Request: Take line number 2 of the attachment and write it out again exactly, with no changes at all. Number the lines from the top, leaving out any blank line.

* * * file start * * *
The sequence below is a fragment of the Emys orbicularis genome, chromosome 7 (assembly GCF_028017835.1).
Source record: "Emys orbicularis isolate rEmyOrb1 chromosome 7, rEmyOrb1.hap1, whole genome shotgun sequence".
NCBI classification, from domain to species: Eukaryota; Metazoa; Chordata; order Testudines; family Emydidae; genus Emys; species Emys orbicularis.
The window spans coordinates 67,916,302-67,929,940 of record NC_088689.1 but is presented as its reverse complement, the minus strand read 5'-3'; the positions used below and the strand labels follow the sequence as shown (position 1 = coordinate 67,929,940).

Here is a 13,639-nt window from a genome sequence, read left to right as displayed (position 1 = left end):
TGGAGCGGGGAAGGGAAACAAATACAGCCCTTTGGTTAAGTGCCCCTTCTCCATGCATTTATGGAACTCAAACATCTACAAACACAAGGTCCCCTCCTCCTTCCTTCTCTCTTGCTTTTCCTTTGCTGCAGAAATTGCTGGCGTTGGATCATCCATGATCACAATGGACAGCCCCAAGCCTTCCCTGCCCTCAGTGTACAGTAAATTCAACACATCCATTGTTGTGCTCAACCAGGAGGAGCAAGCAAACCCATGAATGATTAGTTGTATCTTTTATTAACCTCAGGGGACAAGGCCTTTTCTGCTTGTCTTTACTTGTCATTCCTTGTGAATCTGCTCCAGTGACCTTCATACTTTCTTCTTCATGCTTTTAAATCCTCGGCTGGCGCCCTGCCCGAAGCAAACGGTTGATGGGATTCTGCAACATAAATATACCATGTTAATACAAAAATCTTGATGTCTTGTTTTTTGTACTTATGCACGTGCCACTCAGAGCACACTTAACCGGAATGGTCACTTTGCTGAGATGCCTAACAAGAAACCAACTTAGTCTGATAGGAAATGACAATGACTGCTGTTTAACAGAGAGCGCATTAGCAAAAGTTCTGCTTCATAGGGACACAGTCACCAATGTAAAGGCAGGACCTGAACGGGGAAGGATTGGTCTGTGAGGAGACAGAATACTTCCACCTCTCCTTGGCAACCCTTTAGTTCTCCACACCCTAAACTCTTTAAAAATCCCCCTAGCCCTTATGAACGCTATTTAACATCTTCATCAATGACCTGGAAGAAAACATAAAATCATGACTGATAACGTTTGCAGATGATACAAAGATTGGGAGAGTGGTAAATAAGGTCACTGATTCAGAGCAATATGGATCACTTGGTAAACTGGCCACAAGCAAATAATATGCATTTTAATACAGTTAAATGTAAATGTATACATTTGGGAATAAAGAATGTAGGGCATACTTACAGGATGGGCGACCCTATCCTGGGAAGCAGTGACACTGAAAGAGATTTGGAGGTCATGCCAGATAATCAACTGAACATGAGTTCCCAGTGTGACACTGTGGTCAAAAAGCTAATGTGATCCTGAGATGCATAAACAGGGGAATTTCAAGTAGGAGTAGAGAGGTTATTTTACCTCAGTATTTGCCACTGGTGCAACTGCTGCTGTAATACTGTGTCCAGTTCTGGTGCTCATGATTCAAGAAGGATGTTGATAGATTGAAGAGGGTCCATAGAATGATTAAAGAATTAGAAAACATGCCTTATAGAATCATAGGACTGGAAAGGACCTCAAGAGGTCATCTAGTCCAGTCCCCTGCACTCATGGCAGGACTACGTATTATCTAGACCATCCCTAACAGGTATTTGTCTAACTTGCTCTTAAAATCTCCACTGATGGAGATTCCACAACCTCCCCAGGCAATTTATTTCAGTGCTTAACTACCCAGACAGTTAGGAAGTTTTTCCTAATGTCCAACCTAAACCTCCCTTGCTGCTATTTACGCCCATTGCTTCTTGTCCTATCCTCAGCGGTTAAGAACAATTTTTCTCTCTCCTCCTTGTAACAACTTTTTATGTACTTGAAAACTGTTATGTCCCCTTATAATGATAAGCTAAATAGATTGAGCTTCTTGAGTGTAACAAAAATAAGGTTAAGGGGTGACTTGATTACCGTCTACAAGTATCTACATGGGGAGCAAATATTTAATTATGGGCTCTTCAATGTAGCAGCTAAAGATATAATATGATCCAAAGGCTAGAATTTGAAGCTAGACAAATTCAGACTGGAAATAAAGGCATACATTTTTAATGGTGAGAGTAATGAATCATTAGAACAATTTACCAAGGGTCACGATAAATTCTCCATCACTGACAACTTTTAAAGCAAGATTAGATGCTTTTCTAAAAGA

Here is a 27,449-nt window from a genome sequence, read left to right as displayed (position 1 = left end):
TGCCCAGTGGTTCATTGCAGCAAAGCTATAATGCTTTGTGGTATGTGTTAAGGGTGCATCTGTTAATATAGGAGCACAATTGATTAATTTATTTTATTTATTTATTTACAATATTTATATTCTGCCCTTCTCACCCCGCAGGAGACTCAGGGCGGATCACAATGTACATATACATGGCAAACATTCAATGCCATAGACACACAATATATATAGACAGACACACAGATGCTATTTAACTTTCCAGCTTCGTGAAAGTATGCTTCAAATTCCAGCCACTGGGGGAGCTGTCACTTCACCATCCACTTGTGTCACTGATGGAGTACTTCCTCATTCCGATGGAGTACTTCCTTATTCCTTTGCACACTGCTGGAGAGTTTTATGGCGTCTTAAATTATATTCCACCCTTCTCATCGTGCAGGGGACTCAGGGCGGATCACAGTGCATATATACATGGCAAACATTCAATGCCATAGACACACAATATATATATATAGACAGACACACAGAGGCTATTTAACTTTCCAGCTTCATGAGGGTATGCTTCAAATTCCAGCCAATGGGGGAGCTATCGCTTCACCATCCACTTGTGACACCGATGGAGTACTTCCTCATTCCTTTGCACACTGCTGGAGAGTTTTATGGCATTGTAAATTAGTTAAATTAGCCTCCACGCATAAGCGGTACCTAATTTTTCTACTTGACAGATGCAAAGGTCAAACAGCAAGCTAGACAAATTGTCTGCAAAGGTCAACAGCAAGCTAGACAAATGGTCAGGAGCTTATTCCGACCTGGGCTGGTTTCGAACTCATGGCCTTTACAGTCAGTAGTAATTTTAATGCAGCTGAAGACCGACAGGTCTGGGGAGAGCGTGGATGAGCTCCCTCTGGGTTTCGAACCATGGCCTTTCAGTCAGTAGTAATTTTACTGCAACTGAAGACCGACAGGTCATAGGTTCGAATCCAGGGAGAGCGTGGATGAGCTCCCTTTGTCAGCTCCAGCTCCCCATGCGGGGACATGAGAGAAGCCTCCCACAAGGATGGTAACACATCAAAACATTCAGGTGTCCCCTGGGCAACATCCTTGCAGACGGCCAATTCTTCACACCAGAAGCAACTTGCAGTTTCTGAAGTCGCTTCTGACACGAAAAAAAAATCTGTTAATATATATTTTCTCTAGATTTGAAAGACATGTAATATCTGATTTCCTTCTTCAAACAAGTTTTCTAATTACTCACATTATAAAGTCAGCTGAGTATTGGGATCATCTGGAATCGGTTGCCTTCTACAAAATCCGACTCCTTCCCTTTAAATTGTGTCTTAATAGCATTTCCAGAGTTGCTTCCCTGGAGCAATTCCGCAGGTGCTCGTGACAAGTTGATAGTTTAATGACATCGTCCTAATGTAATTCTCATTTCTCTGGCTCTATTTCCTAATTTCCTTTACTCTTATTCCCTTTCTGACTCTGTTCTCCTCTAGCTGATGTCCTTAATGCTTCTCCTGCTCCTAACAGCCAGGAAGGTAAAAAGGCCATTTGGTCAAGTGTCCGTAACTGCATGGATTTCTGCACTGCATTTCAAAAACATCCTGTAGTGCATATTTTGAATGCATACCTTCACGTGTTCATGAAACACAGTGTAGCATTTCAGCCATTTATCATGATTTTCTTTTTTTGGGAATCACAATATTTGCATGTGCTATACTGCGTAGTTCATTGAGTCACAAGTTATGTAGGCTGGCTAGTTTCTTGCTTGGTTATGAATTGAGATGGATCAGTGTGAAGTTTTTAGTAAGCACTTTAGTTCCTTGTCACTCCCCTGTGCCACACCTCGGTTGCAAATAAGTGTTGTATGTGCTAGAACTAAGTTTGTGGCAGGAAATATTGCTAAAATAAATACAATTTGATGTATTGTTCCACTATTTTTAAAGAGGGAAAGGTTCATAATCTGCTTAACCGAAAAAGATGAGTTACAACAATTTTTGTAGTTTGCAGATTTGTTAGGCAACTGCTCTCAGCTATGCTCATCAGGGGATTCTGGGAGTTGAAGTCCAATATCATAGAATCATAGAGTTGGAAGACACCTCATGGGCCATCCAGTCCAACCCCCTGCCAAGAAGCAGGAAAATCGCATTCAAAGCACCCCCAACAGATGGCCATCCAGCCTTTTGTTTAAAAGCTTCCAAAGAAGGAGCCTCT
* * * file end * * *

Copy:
Source record: "Emys orbicularis isolate rEmyOrb1 chromosome 7, rEmyOrb1.hap1, whole genome shotgun sequence".